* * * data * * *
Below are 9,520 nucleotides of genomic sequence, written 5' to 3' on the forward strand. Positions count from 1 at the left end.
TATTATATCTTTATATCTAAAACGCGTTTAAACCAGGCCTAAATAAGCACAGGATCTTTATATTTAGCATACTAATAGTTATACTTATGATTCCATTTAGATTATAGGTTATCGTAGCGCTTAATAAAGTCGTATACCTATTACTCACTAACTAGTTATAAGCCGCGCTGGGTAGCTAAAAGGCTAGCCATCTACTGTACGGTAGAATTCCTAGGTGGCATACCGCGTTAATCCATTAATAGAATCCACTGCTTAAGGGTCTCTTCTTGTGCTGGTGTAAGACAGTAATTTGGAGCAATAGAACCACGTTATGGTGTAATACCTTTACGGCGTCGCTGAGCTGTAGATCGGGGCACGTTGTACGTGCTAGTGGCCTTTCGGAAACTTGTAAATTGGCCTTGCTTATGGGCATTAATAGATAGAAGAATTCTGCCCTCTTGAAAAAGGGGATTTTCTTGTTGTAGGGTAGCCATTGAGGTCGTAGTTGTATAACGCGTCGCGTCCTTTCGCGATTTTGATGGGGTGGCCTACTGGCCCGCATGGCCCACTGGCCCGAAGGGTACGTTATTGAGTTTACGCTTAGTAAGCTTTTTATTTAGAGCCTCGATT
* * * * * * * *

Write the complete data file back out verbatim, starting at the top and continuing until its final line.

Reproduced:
Below are 9,520 nucleotides of genomic sequence, written 5' to 3' on the forward strand. Positions count from 1 at the left end.
TATTATATCTTTATATCTAAAACGCGTTTAAACCAGGCCTAAATAAGCACAGGATCTTTATATTTAGCATACTAATAGTTATACTTATGATTCCATTTAGATTATAGGTTATCGTAGCGCTTAATAAAGTCGTATACCTATTACTCACTAACTAGTTATAAGCCGCGCTGGGTAGCTAAAAGGCTAGCCATCTACTGTACGGTAGAATTCCTAGGTGGCATACCGCGTTAATCCATTAATAGAATCCACTGCTTAAGGGTCTCTTCTTGTGCTGGTGTAAGACAGTAATTTGGAGCAATAGAACCACGTTATGGTGTAATACCTTTACGGCGTCGCTGAGCTGTAGATCGGGGCACGTTGTACGTGCTAGTGGCCTTTCGGAAACTTGTAAATTGGCCTTGCTTATGGGCATTAATAGATAGAAGAATTCTGCCCTCTTGAAAAAGGGGATTTTCTTGTTGTAGGGTAGCCATTGAGGTCGTAGTTGTATAACGCGTCGCGTCCTTTCGCGATTTTGATGGGGTGGCCTACTGGCCCGCATGGCCCACTGGCCCGAAGGGTACGTTATTGAGTTTACGCTTAGTAAGCTTTTTATTTAGAGCCTCGATT